How the West Undermines Its Own Sanctions

The Western sanctions in response to Russia’s invasion of Ukraine have been far broader than many experts anticipated. But there’s a catch.

A limousine broken in half midair, against a purple background, with money coming out of it
Getty; The Atlantic

As Russian troops bulldoze and bludgeon Ukraine, the West has begun implementing one of the few tools in its arsenal: sanctions. The United States blacklisted multiple Russian oligarchs and banks, and the United Kingdom followed suit by blocking Russian banks and barring Russian companies from raising money on British markets. The European Union issued what its foreign-policy chief, Josep Borrell, dubbed the “harshest package of sanctions” in the bloc’s history, targeting energy, trade, and a group of Russian oligarchs long thought untouchable.

The Western response has been far broader than most experts anticipated, and threatens to throw the Russian economy into chaos. Yet there’s a catch. Absent significant domestic reforms in the West—reforms that should have been enacted long ago—sanctions targeted at the oligarchic and official figures close to Russian President Vladmir Putin risk inflicting little more than a flesh wound on Russia’s imperial kleptocracy.

Rampant financial anonymity in places like the U.S. makes it relatively easy for powerful rich people to evade sanctions. A Russian oligarch may have multimillion-dollar mansions in Washington, D.C.; or multiple steel plants across the Rust Belt; or a controlling stake in a hedge fund in Greenwich, Connecticut; or an entire fleet of private jets in California; or an array of lawyers setting up purchases at art houses around the country. And all of that wealth can be hidden—perfectly legally—behind anonymous shell companies and trusts that are enormously difficult to penetrate.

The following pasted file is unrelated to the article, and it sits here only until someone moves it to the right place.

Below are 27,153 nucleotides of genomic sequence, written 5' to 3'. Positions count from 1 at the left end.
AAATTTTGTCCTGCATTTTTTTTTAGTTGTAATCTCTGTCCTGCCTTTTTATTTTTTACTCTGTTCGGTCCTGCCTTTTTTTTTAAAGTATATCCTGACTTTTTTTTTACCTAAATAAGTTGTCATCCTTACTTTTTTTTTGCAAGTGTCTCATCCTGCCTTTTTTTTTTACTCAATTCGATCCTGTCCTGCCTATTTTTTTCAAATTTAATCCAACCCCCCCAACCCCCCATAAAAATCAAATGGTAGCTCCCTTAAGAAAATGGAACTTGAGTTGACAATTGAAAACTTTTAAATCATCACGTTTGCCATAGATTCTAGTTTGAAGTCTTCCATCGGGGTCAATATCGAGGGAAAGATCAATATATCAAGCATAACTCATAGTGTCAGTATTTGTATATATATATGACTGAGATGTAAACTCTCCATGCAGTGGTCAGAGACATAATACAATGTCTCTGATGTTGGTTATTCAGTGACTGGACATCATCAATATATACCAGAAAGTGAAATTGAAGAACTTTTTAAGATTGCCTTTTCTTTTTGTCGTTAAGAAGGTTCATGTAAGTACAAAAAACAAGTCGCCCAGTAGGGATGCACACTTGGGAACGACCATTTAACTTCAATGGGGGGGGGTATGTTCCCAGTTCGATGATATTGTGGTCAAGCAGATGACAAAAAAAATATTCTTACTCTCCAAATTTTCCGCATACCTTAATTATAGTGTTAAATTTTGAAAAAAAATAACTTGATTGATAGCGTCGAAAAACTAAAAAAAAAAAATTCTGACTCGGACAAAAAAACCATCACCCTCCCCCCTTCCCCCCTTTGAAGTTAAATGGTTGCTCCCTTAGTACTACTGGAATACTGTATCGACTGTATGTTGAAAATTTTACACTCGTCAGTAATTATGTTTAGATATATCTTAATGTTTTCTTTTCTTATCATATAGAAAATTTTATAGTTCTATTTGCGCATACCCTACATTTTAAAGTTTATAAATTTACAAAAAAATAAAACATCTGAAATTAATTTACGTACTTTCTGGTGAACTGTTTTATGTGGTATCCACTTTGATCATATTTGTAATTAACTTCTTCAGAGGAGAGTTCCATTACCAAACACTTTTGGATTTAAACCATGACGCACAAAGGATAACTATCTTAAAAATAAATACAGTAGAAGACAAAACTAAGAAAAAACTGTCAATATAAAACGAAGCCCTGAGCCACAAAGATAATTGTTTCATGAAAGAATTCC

If Western policy makers hope to hold Putin’s cronies truly accountable, sanctions will have to be paired with pro-transparency reforms that can disassemble this web of secrecy. Western governments should start by ending anonymity in shell companies and trusts; demanding basic anti-money-laundering checks for lawyers, art gallerists, and auction-house managers; and closing loopholes that allow anonymity in the real-estate, private-equity, and hedge-fund industries. That is, if the sanctions are to retain their bite, the entire counter-kleptocracy playbook needs to be implemented—immediately.

Global transparency reform is essential because the people and entities who are bankrolling Moscow’s bloodshed don’t exist in some kind of geopolitical vacuum, limiting their grand larceny to Russia alone. They rely not simply on access to the Kremlin and its largesse, but also on Western financial-secrecy tools to hide and launder their illicit wealth, destabilize markets, and upend Western polities.

The most conspicuous jurisdiction feasting on ill-gotten Russian gains is the U.K. As illustrated by a recent report from Chatham House (of which I was a co-author), the U.K. has helped launder billions in questionable, illicit, and dirty post-Soviet money, especially out of Russia. In the process, suspect Russian wealth has flowed into British real estate, London’s luxury-goods market, and even the Conservative Party’s coffers. Despite Prime Minister Boris Johnson’s recent promises to make it harder for Russian oligarchs to hide their wealth in the U.K., “Londongrad” is still perhaps the best place in the world for Russian kleptocrats to park their illicit funds.